Growing up in Brooklyn, I belonged to a predominantly Sicilian parish headed by a priest with silvery hair and wooly white eyebrows, whose surname was Riley. The pastor’s homilies often involved itemizations of parish expenses, and some say that on one occasion he held up a few fronds of the kind distributed freely on Palm Sunday and declared, “Do you think these grow on trees?” When he was not preaching about money, the Irish priest was, far more subtly, admonishing the Italians.
At some Masses, he was able to point to (very few) empty pews. In doing so, the priest would allude vaguely to the homebound piety of people like my first-generation Sicilian mother, suggesting some would rather stay home and supplicate in front of the saint prayer cards propped on their dressers. Or he might speak of others who had little esteem for the institutional church, in which case he could have been talking about my mildly anticlerical father, whose parents emigrated from Basilicata.
As a small child, I could hardly recognize the vestigial mistrust that surfaced in the pulpit of an aging (and dedicated) pastor in the late 1960s. That realization came many years later. But I did not realize how ferocious the battles once were between Father Riley’s tribe and mine until I read Paul Moses’ enlightening book about New York’s Irish and Italians. I also hadn’t appreciated the degree to which this history is also “a story of how peace was made,” as Moses styles it.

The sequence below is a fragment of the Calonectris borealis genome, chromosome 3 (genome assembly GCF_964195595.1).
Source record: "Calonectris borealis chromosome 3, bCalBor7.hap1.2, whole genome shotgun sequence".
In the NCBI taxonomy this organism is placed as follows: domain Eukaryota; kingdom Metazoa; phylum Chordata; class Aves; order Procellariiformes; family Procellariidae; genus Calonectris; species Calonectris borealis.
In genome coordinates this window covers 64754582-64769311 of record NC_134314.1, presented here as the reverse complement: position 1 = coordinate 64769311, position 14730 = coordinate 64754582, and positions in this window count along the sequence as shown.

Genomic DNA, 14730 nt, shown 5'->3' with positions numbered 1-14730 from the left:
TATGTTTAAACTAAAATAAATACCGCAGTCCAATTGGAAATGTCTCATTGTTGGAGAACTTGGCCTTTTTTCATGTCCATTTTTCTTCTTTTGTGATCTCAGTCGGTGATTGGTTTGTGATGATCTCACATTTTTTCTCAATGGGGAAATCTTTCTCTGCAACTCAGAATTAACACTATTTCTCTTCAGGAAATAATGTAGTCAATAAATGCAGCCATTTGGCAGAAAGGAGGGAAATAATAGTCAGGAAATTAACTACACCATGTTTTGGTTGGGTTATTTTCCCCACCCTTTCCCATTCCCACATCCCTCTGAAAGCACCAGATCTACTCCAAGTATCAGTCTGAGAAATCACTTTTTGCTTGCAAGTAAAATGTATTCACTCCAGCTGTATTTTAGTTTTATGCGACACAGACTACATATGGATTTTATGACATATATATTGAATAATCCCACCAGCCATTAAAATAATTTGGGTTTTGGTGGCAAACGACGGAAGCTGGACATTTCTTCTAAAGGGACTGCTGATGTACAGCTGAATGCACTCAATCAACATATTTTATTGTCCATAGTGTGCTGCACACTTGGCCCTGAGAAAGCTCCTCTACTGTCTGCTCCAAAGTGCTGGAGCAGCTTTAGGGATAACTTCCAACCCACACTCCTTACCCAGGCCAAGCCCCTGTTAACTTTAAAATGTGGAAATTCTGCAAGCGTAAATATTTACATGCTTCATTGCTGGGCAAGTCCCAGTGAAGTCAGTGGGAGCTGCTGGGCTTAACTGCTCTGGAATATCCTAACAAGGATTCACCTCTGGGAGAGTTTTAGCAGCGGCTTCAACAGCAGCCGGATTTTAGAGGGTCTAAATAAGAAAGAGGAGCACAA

In taking on this project, Moses had all the tools and inspiration he needed. He is a veteran journalist who spent many years at Newsday, where he won a Pulitzer Prize for spot news reporting in 1992. He is also a third-generation Italian American on his mother’s side (he’s Jewish on the paternal side), as well as a lifelong Brooklynite. And he has been married to an Irish Catholic woman for nearly four decades, part of a personal story woven into the larger tale.
Now a journalism professor at Brooklyn College, Moses brings to his subject not only a writer’s touch but also a scholar’s appetite for research. He reaches deeply into archival sources, including letters and news items that reveal how the Irish and Italians clashed in parishes, neighborhoods and workplaces.
As Moses points out, the Irish came first—in the 1840s and ’50s. “After building their church, creating a school system, and seizing control of the city’s political machinery, the Irish were finally beginning to make it when the Italians arrived, willing to do their jobs for lower pay and longer hours,” the author writes. “Resentment and violence followed.”
The big waves of southern Italian immigration began in 1880, but Moses traces the animosity further back. In 1850, Italian nationalists, including the few New Yorkers among them, were aligned against the papacy in their struggle for Italy’s unification. Being faithful Catholics, New York’s Irish rallied behind the pope (an Italian opposed by most Italians). Rome fell to Italian insurgents on Sept. 20, 1870. And when Italians began pouring into New York with their anticlericalism intact, they celebrated that day each year. Irish Catholics looked upon the Sept. 20 festivities as “a sacrilege,” Moses notes.